As queer people celebrating Black History Month, we might feel inclined towards an intersectional identity focus: regaling our queer Black ancestors and the struggles endured, and the ways they nobly fought for us to have respect, recognition, rights and protections, or even just a decent standard of life. This is important, but it is simply not enough. We must consider this history as it parallels contemporary experience. As we consider these trailblazers, Marsha P. Johnson, Audre Lorde, and James Baldwin, to name a few, we cannot only look at their passion and vigor, but also consider contemporary contexts: would Marsha P. Johnson have experienced more legal protection and civil rights today than she did when she lived? Would she have experienced any less brutality at the hands of the police? Are sex workers any more safe now than they were in the 1960s? How do today’s rates of homelessness among queer people compare to those rates 50 years ago? Indeed, truly celebrating this month, with fidelity to its origin will require more than just layering demographics—it will require reminding ourselves just how intersectional our struggles are: racism, heteropatriarchy, police brutality, and economic justice are all connected.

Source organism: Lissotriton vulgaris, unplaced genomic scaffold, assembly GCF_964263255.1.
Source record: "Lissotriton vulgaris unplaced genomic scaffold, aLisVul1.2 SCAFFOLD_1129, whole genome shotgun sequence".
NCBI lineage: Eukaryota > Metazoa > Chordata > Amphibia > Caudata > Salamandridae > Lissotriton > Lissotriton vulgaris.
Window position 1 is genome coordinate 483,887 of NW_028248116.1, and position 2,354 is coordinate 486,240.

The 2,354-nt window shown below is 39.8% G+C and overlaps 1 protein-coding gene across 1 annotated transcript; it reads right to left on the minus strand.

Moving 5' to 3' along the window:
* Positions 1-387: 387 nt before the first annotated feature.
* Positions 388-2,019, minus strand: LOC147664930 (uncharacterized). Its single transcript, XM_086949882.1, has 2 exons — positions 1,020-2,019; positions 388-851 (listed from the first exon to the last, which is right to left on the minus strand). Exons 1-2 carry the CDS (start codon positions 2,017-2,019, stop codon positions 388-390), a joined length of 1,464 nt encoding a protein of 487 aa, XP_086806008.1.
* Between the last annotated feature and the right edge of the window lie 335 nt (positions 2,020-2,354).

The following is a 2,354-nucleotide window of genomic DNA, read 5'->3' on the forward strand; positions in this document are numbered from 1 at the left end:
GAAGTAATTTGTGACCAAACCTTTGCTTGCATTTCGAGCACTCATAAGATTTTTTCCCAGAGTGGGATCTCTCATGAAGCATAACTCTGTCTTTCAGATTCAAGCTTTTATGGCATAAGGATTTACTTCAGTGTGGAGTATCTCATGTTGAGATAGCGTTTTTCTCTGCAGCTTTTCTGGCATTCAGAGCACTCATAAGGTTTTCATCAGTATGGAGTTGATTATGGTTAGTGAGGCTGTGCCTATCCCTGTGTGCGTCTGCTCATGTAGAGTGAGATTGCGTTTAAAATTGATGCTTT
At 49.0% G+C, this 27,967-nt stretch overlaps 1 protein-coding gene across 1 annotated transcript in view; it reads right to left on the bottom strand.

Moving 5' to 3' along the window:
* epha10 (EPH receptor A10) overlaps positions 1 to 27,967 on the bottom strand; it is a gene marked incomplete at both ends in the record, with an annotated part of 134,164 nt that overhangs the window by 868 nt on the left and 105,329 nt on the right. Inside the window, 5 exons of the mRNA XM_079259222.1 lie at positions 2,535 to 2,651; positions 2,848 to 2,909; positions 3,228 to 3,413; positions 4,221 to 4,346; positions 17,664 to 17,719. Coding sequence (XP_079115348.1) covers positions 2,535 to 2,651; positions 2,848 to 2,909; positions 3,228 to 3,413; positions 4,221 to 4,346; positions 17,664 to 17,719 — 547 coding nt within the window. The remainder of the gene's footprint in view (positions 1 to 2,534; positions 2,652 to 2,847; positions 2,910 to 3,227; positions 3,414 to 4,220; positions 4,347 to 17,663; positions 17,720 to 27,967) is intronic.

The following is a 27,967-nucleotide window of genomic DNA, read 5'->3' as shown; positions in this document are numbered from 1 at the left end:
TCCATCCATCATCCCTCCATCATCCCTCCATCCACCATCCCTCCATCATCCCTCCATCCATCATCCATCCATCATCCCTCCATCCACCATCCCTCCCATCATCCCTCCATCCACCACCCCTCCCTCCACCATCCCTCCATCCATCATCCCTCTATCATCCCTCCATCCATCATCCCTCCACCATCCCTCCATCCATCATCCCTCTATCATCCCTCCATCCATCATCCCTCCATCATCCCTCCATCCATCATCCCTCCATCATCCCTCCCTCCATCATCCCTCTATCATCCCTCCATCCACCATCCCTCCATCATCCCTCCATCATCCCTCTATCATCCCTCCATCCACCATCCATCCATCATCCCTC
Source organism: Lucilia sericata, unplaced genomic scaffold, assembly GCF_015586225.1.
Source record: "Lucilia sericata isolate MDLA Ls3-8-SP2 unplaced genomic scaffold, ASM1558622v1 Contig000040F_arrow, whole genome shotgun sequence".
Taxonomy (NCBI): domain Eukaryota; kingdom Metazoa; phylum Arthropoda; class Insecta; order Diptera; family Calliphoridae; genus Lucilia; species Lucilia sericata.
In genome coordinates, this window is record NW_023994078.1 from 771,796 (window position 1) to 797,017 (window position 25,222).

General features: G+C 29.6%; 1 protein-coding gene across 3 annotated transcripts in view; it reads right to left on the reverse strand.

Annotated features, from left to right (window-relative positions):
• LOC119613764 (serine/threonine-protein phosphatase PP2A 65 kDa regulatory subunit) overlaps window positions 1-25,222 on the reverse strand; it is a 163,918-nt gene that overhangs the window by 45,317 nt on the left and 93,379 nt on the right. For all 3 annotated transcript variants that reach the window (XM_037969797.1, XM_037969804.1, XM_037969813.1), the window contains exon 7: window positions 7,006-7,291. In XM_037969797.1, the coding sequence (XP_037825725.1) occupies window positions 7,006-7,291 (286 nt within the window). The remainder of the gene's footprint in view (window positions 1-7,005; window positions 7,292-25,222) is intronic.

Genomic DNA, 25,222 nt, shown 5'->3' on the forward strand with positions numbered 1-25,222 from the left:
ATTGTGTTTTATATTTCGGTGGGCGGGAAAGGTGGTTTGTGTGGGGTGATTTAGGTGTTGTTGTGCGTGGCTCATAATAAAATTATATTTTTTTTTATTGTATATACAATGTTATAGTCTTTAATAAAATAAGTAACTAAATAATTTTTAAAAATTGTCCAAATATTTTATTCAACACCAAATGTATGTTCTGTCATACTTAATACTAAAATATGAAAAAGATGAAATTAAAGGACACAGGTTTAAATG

Black History Month as it is celebrated today is akin to a highlights reel—an all too frequently facile collection of heroic tales and rare achievements. This month, we’ll enjoy and glean inspiration from stories of Black queer people who rightly deserve their recognition, but a more ambitious historical practice, one closer to the intention of Woodson and the many people who supported and continued the work of Black History advocacy, would be to unpack how their efforts have been accomplished, or not, and organize around what we can do to continue that work.